I just discovered JOHN and I’m left questioning, “Why haven’t you sought me out like Daniel Day-Lewis did Madeleine Stowe in Last Of The Mohicans???” We could have been such great friends you two and I, but I guess it’s better late than never. The London duo of John Newton (drums, lead vocals) and Johnny Healey (guitar, backing vocals make quite the racket on its new Nocturnal Manoeuvres (Brace Yourself) the band’s third album, rife with 10 powerful tracks. The band delivers scorchers like “A Song For Those Who Speed In Built-up Areas,” which is literally one of my favorite tracks here. It’s the build-up, the repetition, we’re all aware that as the song’s level gradually increases – even ever so slightly – there’s greatness on the horizon. And yes it does. The wall of John’s guitars is matched by the pummeling of John’s drums and it’s fanatically fantastic. It’s loud and frenetic with shifting dynamics, and we find both instruments up, front and center, dismembering everything in its path!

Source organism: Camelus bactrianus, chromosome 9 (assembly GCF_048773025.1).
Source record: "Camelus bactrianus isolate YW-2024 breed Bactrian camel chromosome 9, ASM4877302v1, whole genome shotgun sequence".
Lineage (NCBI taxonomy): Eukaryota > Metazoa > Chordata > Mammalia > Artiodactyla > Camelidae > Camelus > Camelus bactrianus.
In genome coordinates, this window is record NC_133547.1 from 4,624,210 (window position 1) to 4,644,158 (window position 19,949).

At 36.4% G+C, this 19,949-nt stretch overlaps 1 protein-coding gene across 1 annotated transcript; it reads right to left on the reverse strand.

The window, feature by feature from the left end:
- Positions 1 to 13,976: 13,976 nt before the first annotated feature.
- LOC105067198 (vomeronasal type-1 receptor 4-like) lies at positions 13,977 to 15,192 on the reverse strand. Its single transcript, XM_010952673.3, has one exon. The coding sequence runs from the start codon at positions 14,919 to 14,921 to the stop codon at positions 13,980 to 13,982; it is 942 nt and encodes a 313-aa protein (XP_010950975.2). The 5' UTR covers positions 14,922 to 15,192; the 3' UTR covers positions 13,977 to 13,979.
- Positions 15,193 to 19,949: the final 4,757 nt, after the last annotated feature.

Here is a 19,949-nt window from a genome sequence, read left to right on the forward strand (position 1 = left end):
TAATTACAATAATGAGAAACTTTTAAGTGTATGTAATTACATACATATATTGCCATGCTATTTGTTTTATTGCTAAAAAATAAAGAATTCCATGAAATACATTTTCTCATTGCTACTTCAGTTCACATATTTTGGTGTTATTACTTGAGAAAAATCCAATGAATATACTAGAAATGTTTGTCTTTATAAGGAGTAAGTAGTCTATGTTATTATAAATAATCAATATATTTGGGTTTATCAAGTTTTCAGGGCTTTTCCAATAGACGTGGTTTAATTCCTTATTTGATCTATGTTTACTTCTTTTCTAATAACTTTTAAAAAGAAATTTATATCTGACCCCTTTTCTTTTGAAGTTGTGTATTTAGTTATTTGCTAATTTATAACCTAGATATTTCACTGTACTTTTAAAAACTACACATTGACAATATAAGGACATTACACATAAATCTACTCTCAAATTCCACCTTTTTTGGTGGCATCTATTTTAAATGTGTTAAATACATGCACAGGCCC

The band offers much more with “Austere Isle,” which plays a bit more with space but holding onto the dramaticism within the song with powerful rhythms a dynamic shift as John Healey’s voice is filtered with effects. It’s quite captivating. But it’s the thundering power in “Sibensko Powerhouse” that stands out, as it rumbles loudly, laying waste to everything in its path, which is what many of the songs here do. If that doesn’t convince you, it’s “Jargoncutter” that slices and dices here, leaving open wounds in its wake. This is cataclysmic with no rivals in sight. Or is it? “Nonessential Hymn” is a grinder of a track, continuously beating listeners into submission. Here, JOHN is about repetition without becoming repetitious. Literally, this could go on for much longer than six and a half minutes and no one would mind because it’s the consistency of the track that makes it fucking brilliant.